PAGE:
• The Universe is Nothing: A particular view that Hawking has been a major proponent of is that the sum total of energy in the universe is zero. Hawking asserts that if we take all the positive energy and mass we see in the universe, then it balances out the negative energy intrinsic to expanding space – meaning that the universe contains no overall energy. Hawking suggests that this means nothing was needed to create the universe.
  • Imaginary Time and the No-Boundary Proposal: One of the theorems Hawking was most famously involved with is the proof that the universe began in a singularity. At the time, Hawking himself, believed that he’d shown the universe had a beginning. Fast forward many years later and Hawking tried to prove the opposite! His “no-boundary” proposal claims that the universe has no boundary in imaginary time, meaning that the universe has no single-history. The mathematical details here make the idea much more compelling, but to avoid getting into them here the lack of a boundary in imaginary time means that the universe has an abundance of histories, and if all the histories occur, then the “initial conditions” of the Big Bang can take on any values. For Hawking, this suggests that no “fine-tuning” is needed for the boundary conditions of the universe, because there is no boundary!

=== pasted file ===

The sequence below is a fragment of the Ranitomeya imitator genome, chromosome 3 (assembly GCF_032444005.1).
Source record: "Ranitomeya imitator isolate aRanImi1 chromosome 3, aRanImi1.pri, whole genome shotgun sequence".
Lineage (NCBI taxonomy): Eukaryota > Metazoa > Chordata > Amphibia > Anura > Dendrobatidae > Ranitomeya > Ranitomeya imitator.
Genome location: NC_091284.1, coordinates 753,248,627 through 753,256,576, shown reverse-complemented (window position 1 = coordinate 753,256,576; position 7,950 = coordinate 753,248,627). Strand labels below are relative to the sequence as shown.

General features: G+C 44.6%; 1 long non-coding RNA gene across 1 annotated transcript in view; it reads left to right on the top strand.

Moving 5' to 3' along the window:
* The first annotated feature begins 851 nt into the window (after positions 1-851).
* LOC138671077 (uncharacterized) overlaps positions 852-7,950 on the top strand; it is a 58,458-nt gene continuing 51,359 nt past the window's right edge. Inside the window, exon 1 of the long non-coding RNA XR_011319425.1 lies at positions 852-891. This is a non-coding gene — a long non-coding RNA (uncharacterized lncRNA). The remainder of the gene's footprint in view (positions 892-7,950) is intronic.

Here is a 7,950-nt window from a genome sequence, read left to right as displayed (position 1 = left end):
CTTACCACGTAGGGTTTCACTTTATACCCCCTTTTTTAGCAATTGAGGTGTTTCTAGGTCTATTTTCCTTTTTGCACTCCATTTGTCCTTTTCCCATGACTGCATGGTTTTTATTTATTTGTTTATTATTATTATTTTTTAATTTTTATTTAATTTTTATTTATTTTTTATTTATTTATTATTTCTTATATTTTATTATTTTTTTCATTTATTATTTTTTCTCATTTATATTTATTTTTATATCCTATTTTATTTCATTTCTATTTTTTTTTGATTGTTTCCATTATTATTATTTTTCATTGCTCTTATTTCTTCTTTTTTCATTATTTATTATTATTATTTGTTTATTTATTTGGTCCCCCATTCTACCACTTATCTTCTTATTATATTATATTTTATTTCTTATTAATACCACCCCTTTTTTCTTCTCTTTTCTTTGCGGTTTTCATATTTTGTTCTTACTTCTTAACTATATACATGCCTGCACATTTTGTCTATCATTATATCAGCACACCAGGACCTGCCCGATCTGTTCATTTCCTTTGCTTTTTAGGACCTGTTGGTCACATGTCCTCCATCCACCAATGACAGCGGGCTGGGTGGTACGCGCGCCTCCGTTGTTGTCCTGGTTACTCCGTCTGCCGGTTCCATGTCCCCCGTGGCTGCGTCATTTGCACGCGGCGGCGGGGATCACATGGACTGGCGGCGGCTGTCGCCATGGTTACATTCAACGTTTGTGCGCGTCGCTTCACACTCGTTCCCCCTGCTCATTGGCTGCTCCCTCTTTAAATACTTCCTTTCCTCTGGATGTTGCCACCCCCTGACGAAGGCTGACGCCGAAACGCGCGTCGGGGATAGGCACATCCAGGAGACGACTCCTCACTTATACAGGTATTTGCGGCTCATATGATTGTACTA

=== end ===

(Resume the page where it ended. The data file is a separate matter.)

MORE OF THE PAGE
• Comparing Biological Evolution with our Technological Revolution: Hawking talks about how slow the process of evolution in the current human species is, and compares it to our scientific knowledge and technology. Throughout the book, Hawking makes a passionate case for science education, part of his reasoning is that while evolution only gives us a useful “bit” (in the computing sense of the word) of information each year, the amount of information passed on in books and by society is billions of times faster. This means that in a technological sense, humanity is evolving far faster than it ever could biologically.
  • Time Travel and Negative Energy: The only feasible method for travelling into the past would be to warp spacetime so much so that it formed a wormhole. This is not possible with ordinary matter – it bends spacetime the wrong way. What we’d need is a kind of matter with negative energy density. Matter like this would be extremely weird, but we know it can exist! The Casimir effect in quantum mechanics demonstrates that the virtual particles in empty space can be considered to have negative energy density.